Earlier this year, Facebook promised to change the way it manages the advertisements for housing, employment, and credit that run on its platform. It claimed these changes to be the result of historic settlement agreements with leading civil rights organisations and ongoing input from civil rights experts. However, a research by a team of computer scientists found that the algorithm Facebook uses to deliver advertisements can still skew toward specific demographic groups despite the changes the company made. The team had Alan Mislove, a professor of computer science at Northeastern University.
Mislove worked with a team of researchers including Northeastern doctoral candidates Piotr Sapiezynski and Avijit Ghosh, undergraduate student Levi Kaplan. According to Mislove, removing the ability of advertisers to specifically target people by race, gender, and age should result in advertising audiences that include a diverse mix of people. In practice, Facebook’s algorithm relies on a myriad of other characteristics about its users that ultimately serve as proxies for race, gender, and age. The team used voter data to create audiences that were intentionally biased by race, gender, age, and political views. These were publicly available. They then fed them to both the new and existing advertising tools to test whether the corresponding algorithm would reproduce each bias. They found that both Lookalike and Special Ad audiences replicated the demographic skews. Mislove believes that the results illustrate the difficult task of ensuring fairness in algorithms. In practice, an algorithm is given millions of inputs, each one of which is correlated in other ways to these protected features. Algorithms don’t care. They have a specific objective and they’re going to use the combination of features that will result in completing that objective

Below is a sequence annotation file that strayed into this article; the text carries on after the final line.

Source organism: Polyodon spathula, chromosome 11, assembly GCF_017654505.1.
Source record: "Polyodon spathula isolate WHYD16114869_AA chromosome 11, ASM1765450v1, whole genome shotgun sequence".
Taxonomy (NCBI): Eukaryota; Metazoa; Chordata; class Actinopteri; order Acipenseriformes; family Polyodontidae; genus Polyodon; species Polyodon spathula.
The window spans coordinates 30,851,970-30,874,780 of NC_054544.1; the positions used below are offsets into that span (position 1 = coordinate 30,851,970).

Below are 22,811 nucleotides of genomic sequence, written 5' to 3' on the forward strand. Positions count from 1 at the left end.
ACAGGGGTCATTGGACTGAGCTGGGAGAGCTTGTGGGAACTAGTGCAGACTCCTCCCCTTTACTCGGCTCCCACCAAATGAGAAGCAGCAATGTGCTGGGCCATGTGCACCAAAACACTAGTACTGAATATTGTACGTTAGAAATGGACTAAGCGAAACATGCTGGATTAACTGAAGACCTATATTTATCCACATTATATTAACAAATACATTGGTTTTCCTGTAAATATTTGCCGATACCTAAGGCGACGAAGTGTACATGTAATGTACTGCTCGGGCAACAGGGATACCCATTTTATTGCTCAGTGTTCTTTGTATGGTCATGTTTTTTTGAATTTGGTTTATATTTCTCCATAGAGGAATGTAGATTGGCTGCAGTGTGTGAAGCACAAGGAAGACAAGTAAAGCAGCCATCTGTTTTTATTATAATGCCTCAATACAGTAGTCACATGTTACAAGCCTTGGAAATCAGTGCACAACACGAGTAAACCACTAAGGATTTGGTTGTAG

“It’s very hard right now, in the sense that the protected identities really permeate our society. It’s going to be much harder and much more subtle than simply removing certain features at the outset”, Mislove says.
Shahjadi Jemim Rahman